Michael Strogoff (1910)

At a diplomatic function given at the Czar's palace in Moscow about 1S70 word is received by the Chief of the Secret Police that all telegraphic communication between the town of Tomsk and ... See full summary »

Director:

J. Searle Dawley

Writers:

J. Searle Dawley, Jules Verne (novel)
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Cast

Cast overview:
Charles Ogle
Mary Fuller
Marc McDermott
Harold M. Shaw
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Storyline

At a diplomatic function given at the Czar's palace in Moscow about 1S70 word is received by the Chief of the Secret Police that all telegraphic communication between the town of Tomsk and Irkutsk has been cut off and that Ivan Ogareff, a Russian traitor who has allied himself with the Tartars, is advancing on the last named city. Ogareff has sworn to take the life of the Grand Duke, the Czar's brother, who is Governor of the Provinces about Irkutsk. There is only one way to send word warning the Grand Duke of his danger, and that is by a courier. This courier must be a man of iron nerve and endless resources. The Chief of the Russian Secret Police selects for this arduous task Michael Strogoff, a soldier of the Imperial Guard who has won distinction for feats of valor. Strogoff is brought before the Czar and entrusted with the message. He starts on his perilous journey in disguise. While traveling toward the Siberian frontier in a railway coach he resents an insult to a young and ... Written by Moving Picture World synopsis

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Genres:

Short | Drama

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Details

Country:

USA

Language:

English

Release Date:

1 April 1910 (USA) See more »

Also Known As:

Michael Strogoff: A Courier of the Czar See more »

Company Credits

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Technical Specs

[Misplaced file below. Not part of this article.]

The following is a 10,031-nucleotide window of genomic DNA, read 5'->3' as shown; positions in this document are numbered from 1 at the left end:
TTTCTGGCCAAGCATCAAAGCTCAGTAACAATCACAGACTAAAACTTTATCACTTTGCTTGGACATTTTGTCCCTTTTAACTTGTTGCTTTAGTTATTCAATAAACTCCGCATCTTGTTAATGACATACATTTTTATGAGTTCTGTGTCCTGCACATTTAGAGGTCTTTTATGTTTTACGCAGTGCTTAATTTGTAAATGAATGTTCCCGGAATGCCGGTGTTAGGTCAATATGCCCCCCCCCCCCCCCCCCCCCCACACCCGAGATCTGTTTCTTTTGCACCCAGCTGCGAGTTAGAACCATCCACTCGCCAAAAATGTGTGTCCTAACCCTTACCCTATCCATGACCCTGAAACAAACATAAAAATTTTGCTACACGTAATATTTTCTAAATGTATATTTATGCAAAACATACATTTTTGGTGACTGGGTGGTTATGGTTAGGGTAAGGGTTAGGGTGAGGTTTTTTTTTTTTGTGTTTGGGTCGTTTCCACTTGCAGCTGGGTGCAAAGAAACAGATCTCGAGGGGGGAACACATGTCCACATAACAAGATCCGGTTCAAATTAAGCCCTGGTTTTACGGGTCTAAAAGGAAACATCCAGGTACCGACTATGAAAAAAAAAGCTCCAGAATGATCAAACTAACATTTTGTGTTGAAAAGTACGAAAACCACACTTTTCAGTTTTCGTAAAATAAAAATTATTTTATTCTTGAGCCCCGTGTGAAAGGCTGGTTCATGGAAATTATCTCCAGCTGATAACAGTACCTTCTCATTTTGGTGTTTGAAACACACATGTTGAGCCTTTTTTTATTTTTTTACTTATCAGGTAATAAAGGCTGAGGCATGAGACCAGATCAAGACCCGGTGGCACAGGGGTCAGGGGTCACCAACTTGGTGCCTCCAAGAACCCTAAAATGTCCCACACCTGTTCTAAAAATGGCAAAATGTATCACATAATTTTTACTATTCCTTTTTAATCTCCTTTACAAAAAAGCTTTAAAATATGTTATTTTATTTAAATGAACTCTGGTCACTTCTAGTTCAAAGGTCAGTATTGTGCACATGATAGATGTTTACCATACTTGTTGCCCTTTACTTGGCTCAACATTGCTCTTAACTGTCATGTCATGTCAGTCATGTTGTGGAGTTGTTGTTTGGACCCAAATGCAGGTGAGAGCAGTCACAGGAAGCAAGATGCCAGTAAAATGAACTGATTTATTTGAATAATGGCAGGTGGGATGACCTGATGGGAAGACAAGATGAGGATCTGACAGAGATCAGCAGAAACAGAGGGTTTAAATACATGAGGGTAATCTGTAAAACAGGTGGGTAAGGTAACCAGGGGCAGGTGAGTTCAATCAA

Sound Mix:

Silent

Aspect Ratio:

1.33 : 1
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Did You Know?

Connections

Version of Miguel Strogoff (1944) See more »

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User Reviews

It would be difficult to conceive of a succession of stronger dramatic scenes
4 April 2015 | by deickemeyerSee all my reviews

A graphic reproduction of Jules Verne's famous story under the above title. It deals with a secret mission in Russia and must necessarily be dramatic. The scenes follow each other in such quick succession that they are almost bewildering, yet through them all the splendidly dramatic character of Strogoff stands out in sharp relief, so well is it acted. There are the thrilling scenes along the frontier, the attempted blinding with a hot sword, and finally the duel in the palace, with the closing tableau. It would be difficult to conceive of a succession of stronger dramatic scenes. They afford ample opportunity for excellent acting and the story is developed so naturally that one lives over the scenes with the characters. Along with good acting has gone good photography, the whole forming a satisfactory film. - The Moving Picture World, April 16, 1910


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